Red Light Gentrification
St Pauli was the first place we saw in Hamburg. On the surface, it looks like a scruffy red-light district of rowdy bars and girls in the windows. Delve a little deeper, and you’ll find a historical and cultural diversity unlike elsewhere in the city. Every door, every window hides a story. One minute, you’ll be stepping onto a stolperstein, a stumbling stone to commemorate the victims of concentration camps. One of them is dedicated to Woo Lie Kien, a Chinese camp victim. Around the corner you’ll find the first tattoo parlour in Germany, and some of the longest-running pubs.
The life and times of St Pauli and of Hamburg’s harbour are closely related. The district was a sailor hangout, the place to find beer and a hot bed during leave in the city. It was a music hotspot; swing was first heard in St Pauli, the Beatles lived and worked in the area for two years, in the Sixties it was door to door with rock clubs. Then came container ships and the harbour workforce decreased dramatically. St Pauli fell in the hands of gangs and junkies, before rising to fame again thanks to the techno scene in the Eighties.
Now, St Pauli is between two worlds. Living there is still affordable, due to the rough and ready edge of the area. Every doorway seems to hide a homeless person, groups of punks have built makeshift shelters with plastic sheets and shopping trolleys. Low rents have brought an influx of penniless creatives; the first, in the eighties, were techno musicians.
Yet, the same people who sought to revive the area were the ones that gave St Pauli the push towards the slippery slope of gentrification. Those very same techno clubs with sticky floors became cultural hotspots, and property developers started seeing the place as for its prime real estate potential. St Pauli may still be years away from the organic delis and fancy food trucks of Hackney and Harlem; still, slowly but surely, the big dollars are coming. Luxury condos are being built around every other corner, a skyscraper was recently completed on the Reeperbahn, St Pauli’s main street. Rents are soaring, doubling or even trebling within one year. Long-time St Pauli residents are being kicked out of their homes.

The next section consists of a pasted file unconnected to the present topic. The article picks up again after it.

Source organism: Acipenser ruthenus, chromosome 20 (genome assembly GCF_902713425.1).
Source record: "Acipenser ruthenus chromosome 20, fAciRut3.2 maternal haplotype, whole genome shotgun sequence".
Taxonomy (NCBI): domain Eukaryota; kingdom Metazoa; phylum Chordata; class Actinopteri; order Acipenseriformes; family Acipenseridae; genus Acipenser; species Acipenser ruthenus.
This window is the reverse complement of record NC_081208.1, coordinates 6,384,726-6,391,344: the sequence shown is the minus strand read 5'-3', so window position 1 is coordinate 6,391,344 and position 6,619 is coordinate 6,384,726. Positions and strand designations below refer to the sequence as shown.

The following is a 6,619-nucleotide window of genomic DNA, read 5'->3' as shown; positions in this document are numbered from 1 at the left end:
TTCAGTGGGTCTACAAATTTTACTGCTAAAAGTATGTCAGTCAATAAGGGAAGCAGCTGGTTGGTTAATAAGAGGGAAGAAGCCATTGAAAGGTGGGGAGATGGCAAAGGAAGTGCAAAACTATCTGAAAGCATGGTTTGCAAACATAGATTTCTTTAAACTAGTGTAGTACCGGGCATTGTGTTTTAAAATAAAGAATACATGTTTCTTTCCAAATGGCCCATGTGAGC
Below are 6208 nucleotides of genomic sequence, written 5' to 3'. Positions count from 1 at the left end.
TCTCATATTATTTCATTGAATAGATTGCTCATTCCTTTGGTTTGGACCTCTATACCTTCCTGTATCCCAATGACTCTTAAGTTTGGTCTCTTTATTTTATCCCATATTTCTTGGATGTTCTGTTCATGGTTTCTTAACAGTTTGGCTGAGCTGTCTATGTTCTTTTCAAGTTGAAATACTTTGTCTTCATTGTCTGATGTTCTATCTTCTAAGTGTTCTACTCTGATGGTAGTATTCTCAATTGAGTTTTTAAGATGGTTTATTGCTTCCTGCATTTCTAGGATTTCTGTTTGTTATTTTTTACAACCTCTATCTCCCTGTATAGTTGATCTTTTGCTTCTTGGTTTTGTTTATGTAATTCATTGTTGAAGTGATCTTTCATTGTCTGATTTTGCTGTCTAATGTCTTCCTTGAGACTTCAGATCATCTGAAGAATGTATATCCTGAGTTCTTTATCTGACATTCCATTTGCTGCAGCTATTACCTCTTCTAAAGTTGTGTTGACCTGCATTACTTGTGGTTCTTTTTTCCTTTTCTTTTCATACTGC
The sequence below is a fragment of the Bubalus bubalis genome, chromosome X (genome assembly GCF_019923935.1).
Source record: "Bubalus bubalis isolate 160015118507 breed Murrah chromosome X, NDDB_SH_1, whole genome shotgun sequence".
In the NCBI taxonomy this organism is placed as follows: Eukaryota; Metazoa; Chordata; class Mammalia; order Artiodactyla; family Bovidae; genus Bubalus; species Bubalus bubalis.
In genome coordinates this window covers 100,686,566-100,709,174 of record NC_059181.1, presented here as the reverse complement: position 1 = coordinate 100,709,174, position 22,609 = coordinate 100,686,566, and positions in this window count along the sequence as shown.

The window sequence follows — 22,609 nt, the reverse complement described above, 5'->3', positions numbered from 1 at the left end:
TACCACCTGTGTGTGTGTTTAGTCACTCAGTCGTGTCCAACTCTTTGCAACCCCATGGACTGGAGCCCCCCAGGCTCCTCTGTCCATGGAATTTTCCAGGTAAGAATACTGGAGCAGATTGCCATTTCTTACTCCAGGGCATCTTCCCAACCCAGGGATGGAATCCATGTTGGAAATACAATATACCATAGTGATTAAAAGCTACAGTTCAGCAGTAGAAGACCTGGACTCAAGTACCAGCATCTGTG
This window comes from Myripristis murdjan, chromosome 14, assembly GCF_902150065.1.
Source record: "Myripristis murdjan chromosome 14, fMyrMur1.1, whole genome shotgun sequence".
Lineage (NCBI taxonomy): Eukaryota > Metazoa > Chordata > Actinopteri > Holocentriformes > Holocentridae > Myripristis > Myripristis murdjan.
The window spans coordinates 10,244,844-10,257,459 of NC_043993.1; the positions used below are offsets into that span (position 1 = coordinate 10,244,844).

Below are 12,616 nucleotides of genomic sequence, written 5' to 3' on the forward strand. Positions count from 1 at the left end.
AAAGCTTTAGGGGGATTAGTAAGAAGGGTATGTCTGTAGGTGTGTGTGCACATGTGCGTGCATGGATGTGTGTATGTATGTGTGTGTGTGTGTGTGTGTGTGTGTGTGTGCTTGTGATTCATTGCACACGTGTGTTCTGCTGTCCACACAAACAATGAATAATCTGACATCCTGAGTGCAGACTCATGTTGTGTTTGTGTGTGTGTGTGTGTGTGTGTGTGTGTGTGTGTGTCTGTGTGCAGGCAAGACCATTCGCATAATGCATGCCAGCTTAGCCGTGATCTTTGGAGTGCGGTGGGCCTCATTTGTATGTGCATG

The tragic destiny of the Esso petrol station on the Reeperbahn is an example. It was a lot more than just a petrol station. It was a meeting point, one of the centres of the district’s nightlife, portrayed by artists and featured in documentaries. Behind it, there’s a crumbling council estate. Residents claim that the buildings had purposely been left to decay so that it could be demolished and replaced by top dollar property. A real estate developer became the owner of the land in 2009, and in February 2014 the station was closed and the buildings evacuated. Demolition is underway and soon yet another luxury condo will rise. More than a quarter of residents had to be placed in temporary accommodation after being evacuated; they are unlikely to be able to afford another house in St Pauli.
What will be of St Pauli in twenty years? Corporations already own most clubs. Mercedes and BMWs drive down to the underground car parks of gated communities. Long time residents have had to pack up and go, leaving their homes of twenty or more years, after the stroke of an estate agent’s pen meant they couldn’t afford rent anymore. Supply and demand, or so they say.
A cement mixer whirrs as we walk away from St Pauli, down towards the harbour. My eyes catches a graffiti. Kapitalismus ist scheisse, it reads. Capitalism is shit.